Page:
Dropping George Will Is a Bad Way To Arrest That Subscriber Decline, Post-Dispatch

Even as such things are becoming commonplace, the sacking of George Will’s syndicated column by the St. Louis Post-Dispatch sets a new low in mainstream journalism’s race to the bottom.

In case you’re unfamiliar with the situation, Will wrote a piece (“Colleges become the victims of progressivism”) in which he ridiculed, in the context of a new Education Department mandate, some phony math and dubious cases being cited to demonstrate that America suffers from a rape epidemic.

Will’s larger point was that the DOE mandate threatens the loss of federal funding to colleges that do not institute a “preponderance of the evidence” standard when adjudicating allegations of sexual assault.  This, he wrote, would inevitably lead to costly litigation “against institutions that have denied due process to males they accuse of what society considers serious felonies.”

Elsewhere in his article, Will also points to the growth of campus speech codes and the idea, on some campuses, of the need for “trigger warnings” on college textbooks that feature language or concepts as might “victimize” unwary students.  Will contrasts these developments – none of which are much resisted by college faculty and administrations – often they’re welcomed – with those same colleges’ anger at another prospective DOE program, a rating system that would compare schools on things like graduation rates, student debt, and earnings after graduation.

Will concludes his piece with this: “What government is inflicting on colleges and universities, and what they are inflicting on themselves, diminishes their autonomy, resources, prestige and comity.  Which serves them right.  They have asked for this by asking for progressivism.”

So that’s it.  That’s what the piece is about.  But not to one Tony Messenger, the editorial page editor at the St. Louis Post-Dispatch.  To Mr. Messenger, Will’s column “was offensive and inaccurate,” for which apologies were in order, and sufficient grounds for dropping his column from the paper permanently.  And what, precisely, was the offensive and inaccurate thing to which Messenger objected?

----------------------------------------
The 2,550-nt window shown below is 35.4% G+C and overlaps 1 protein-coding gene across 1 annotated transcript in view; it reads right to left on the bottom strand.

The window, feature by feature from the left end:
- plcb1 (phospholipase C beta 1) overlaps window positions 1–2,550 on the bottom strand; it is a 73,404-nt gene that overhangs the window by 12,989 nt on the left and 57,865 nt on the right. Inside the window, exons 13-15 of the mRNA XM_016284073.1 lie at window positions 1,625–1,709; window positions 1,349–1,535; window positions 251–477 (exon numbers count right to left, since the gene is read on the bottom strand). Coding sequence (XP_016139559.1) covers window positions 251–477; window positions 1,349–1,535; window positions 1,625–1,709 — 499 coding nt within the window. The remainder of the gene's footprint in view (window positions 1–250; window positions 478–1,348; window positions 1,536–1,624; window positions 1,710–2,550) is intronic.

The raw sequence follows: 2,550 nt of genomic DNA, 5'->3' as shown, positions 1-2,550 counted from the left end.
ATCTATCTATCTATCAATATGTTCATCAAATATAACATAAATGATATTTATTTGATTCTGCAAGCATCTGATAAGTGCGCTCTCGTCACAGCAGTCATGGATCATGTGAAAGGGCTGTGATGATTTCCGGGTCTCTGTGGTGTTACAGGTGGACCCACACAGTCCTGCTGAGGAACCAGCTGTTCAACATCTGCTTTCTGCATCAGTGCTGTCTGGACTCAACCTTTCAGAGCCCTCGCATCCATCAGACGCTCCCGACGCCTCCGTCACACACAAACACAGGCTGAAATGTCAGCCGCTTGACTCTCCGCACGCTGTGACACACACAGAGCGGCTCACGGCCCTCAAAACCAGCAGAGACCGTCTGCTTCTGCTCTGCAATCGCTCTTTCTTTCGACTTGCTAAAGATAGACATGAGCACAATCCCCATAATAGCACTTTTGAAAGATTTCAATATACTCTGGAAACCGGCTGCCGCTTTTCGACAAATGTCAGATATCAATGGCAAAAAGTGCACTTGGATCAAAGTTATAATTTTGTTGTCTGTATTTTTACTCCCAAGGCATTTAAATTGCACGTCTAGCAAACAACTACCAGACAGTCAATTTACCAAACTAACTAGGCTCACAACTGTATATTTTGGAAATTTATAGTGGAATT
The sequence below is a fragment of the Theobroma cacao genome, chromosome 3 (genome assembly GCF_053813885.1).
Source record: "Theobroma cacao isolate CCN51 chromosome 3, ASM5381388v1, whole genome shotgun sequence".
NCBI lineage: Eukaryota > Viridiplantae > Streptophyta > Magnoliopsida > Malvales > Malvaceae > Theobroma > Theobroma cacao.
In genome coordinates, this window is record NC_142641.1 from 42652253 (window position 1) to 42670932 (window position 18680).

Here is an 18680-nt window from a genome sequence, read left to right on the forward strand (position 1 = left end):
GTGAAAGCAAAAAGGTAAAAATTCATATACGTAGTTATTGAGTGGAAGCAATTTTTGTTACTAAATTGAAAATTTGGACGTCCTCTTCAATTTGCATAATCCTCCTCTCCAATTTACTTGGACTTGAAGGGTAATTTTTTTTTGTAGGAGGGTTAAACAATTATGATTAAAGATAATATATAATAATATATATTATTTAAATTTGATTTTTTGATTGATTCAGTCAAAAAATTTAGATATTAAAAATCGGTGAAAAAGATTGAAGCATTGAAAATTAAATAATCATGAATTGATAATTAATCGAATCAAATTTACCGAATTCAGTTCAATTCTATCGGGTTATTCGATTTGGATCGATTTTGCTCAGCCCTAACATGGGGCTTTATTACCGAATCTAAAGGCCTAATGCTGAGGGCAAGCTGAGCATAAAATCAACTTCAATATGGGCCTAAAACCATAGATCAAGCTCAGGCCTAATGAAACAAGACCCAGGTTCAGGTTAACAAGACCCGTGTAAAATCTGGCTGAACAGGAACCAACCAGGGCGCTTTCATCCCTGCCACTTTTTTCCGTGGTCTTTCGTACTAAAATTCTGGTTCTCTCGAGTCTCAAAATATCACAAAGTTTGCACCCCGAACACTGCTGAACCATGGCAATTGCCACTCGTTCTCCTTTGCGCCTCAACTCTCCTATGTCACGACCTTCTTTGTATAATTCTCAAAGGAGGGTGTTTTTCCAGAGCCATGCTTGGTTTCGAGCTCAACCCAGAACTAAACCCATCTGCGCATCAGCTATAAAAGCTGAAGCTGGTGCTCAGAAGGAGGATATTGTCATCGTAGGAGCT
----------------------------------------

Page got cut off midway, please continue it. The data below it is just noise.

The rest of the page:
Well, as reported by the Washington Post’s Erik Wemple, it was: “Seeing the reaction and intensity of the hurt in some of the social media and the reaction of women I know and talking to people who really were offended by the thought that sexual assault victims would seek some special victimhood – it helped seeing that response and it informed my [Messenger’s] opinion.”

Against the slim chance that anyone wonders about it, the St. Louis Post-Dispatch has a long record of supporting liberal and Democratic priorities, which means that Tony Messenger fits right in.  He routinely bashes the Missouri Republican Party, often harshly, and champions every liberal cause that comes his way.

Because it’s not nice to pick on the weak, it wouldn’t be right here to speak about Messenger’s abilities in and of themselves, except perhaps to say that somewhere between his brainpan and his mouth there are little walls that prevent him from making sense when speaking.  You can witness this yourself, and in fact it’s recommend just for the humor, by checking out Messenger’s interview, available on YouTube, with a fellow named Lee Presser (“A Conversation with Tony Messenger”).  Videotaped in 2012, not long after Messenger was hired, it’s almost comic how Messenger filibusters the hard questions while still managing to back himself into rhetorical cul-de-sacs.

One such is his claim that a unique feature of his paper’s editorial page setup is its insulation from the publisher.  This, because of a special editorial board that meets regularly.  Asked by Presser who sits on that board, Messenger says it’s him, two guys who report to him, plus the editor-in-chief, who Messenger reports to, and the guy the editor reports to, the publisher.

Apart from the substantive nature of this matter, and Messenger’s personal shortcomings, there are many smaller ironies.  One is that George Will is the recipient of a Pulitzer prize, named after the former owners of the St Louis Post-Dispatch.  (It and some other newspapers were purchased from Pulitzer by Lee Enterprises for $1.5 billion, a few years after which Lee Enterprises filed for bankruptcy.)

Another is the fact that, from 2010 through the end of 2012, the Post-Dispatch’s circulation dropped from 213,472 to 178,801, while the Sunday paper dropped from over 400,000 readers to 299,000.  At the same time the paper routinely excoriated Republicans and the Republican Party, which today controls both the Missouri House and Senate by more than 2-to-1 majorities.

Asked by Presser in the aforementioned YouTube video why so many people say they no longer read the paper because of its transparent political bias, Messenger’s answer (trimmed of its fat) was that such people are confused, and that they should remember they can always write letters to the editor.

Yes, that’s it exactly.

The opinions expressed above are those of the writer and not of The Media Institute, its Board, contributors, or advisory councils.  A version of this article was first published here on The Daily Caller on June 23, 2014.

Reflections on the Sale of the Washington Post

Much is being said, almost all of it guesswork, about why Jeff Bezos bought the Washington Post, what he plans to do with it, and what it all means.  Some argue it’s just a kind of trophy purchase, others that it was done to gain political influence, for Mr. Bezos and/or Amazon, in the Nation’s Capital.